I hate this account. And no wonder. It was Pete’s client after all, so she shouldn’t have been surprised. But of the two clients to come into the office the whiskey had seemed the best project to attach herself to. It was either that or spend the next four months working on copy for a doll that wet itself and grew curly hair. “Well I like the idea that it speaks for itself, even if that’s not the copy. It sounded good when you said it.”

“You have to make it sound better,” Don said.

Better. It always had to be better. She was going to spend her professional career spit-shining Don Draper’s words so that he could collect Cleo Awards year after year. “Fine. Fine,” she said again. “I... well, alright. It’s for men. Would you give someone a bottle of whiskey as a gift? Would a man give someone a bottle of whiskey as a gift? Is it like bringing a bottle of wine to a housewarming?”

“It’s like bringing a cigar to the waiting room at the maternity ward.” So she’d been half right and thus it was the first thing they could partially agree on for the evening.

Peggy swept a piece of hair behind her ear. “Like breaking the bottle to toast a ship, or... christening a new office?”

“Or welcoming in the days of Monday through Sunday if you happen to be Roger Sterling,” he said dryly. Peggy cracked the smallest of smiles. “It’s what men give men-- our way of saying congratulations without having to say it. Without having to hug.”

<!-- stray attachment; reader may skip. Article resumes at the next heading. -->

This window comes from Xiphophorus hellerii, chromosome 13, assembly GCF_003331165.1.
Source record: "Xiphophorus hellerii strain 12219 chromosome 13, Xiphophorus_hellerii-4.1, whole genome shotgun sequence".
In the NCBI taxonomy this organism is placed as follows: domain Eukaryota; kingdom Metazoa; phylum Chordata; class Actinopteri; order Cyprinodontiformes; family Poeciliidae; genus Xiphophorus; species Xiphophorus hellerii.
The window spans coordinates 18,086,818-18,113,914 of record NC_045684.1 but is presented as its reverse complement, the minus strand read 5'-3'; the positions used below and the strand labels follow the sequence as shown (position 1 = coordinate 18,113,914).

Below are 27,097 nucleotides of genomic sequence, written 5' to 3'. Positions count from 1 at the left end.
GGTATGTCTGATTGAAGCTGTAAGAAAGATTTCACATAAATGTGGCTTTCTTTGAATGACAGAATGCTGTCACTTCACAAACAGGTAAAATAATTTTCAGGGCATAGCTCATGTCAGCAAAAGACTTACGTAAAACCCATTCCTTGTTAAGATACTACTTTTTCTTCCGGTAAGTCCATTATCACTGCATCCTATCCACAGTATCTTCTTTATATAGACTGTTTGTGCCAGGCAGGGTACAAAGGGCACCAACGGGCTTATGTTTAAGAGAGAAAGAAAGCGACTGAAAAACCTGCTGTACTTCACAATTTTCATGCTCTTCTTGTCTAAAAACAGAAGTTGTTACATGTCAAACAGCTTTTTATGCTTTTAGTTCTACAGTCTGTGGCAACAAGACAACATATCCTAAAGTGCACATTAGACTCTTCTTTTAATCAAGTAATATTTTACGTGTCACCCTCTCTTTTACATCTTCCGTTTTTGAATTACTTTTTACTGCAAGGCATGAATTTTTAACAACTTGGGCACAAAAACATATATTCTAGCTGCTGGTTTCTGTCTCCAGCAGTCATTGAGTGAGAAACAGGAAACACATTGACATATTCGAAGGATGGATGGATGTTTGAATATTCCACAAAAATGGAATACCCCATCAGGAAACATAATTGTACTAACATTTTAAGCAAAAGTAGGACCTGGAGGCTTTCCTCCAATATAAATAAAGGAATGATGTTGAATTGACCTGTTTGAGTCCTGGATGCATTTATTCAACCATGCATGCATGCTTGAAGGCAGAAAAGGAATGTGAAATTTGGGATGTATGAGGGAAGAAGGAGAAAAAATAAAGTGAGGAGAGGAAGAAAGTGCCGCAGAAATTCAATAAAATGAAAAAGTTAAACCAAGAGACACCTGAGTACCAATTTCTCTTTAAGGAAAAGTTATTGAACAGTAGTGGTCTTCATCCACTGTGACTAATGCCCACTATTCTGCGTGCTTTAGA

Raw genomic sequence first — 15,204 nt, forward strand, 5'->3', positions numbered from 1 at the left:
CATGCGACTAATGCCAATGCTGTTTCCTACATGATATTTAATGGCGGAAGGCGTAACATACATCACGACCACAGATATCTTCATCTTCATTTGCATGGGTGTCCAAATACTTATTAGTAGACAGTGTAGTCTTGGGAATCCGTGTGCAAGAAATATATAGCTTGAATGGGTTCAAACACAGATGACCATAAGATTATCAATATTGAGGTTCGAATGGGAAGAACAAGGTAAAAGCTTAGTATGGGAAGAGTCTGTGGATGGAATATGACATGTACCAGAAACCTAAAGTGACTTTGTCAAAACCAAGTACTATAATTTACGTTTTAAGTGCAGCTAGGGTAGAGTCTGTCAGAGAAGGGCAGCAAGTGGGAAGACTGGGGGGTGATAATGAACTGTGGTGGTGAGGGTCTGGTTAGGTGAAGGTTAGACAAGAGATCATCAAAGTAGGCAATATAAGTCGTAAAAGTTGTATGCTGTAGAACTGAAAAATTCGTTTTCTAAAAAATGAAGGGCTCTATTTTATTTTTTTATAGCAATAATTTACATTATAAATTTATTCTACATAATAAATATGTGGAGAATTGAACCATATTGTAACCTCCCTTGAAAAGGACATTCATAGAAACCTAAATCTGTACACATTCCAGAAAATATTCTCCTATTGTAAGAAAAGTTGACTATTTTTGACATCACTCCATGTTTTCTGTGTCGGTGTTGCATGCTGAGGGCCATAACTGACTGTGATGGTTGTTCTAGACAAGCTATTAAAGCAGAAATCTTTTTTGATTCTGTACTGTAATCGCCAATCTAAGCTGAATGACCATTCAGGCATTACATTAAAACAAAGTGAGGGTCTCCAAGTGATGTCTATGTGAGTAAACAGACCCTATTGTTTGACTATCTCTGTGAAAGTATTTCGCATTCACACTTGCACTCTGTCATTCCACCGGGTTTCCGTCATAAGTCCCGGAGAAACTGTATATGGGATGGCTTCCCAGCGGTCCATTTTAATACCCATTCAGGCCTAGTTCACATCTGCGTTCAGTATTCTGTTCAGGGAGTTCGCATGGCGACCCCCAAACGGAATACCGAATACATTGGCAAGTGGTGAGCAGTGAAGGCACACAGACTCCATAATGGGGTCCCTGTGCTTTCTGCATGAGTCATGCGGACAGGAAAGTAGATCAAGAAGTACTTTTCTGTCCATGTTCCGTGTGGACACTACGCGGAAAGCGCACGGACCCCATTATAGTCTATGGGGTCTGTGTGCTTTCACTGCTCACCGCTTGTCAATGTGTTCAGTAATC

God forbid the men have to express their feelings, she thought, hiding a smirk. “May I?” She reached over to take a pencil from his desk. She set her glass down and picked up the half empty bottle of whiskey. In her palm Peggy balanced the bottle, pointing to the base with the pencil. She drew a line horizontally through the air. “The way you say congratulations without having to say it.”

Don nodded. “Tighten it.”

Her brow furrowed as she thought, beating back the haze of rum over her thoughts. “Johnnie Walker Black: Say it--” Don frowned and Peggy started again. “Sorry. Johnny Walker-- no Black. It’s the way a man says congratulations on your promotion, welcome home from Vietnam, happy birthday... all without having to say anything at all. Johnny Walker: Say it without saying it. It speaks for itself.”

It was the first time she’d seen Don truly smile all day, maybe even all week, and she loathed the feeling of pride that welled up inside her borne from being the one to cause it. So much of her happiness these days seemed to balance on her work life; the few accolades she received on a weekly basis could fuel a month of sitting in that stuffed room with Stan while putting up every other male presence in the office as well. Perhaps if she were allowed to walk on stage an accept awards for her work the scraps of applause and recognition she received in the office wouldn’t mean as much as they did, but that wasn’t likely to happen. She hadn’t even been invited along to the ceremony (when had Joan ever written a lick of copy?).

Peggy grasped the bottle by the neck and set it down. “Say it without saying it,” she repeated with a nod. “Just a photograph of the bottle and then copy. No spokesman, no mascot, no watercolours.”

“No gimmicks,” Don agreed, once again draining his glass. “I’ll want drafts by Tuesday.”

“Of course. You’ll have them.” They might be in the office until midnight on Monday, but he’d have them. Anything to keep him happy now that she knew what approval tasted like with this account-- far better than the whiskey she’d been forcing down for weeks.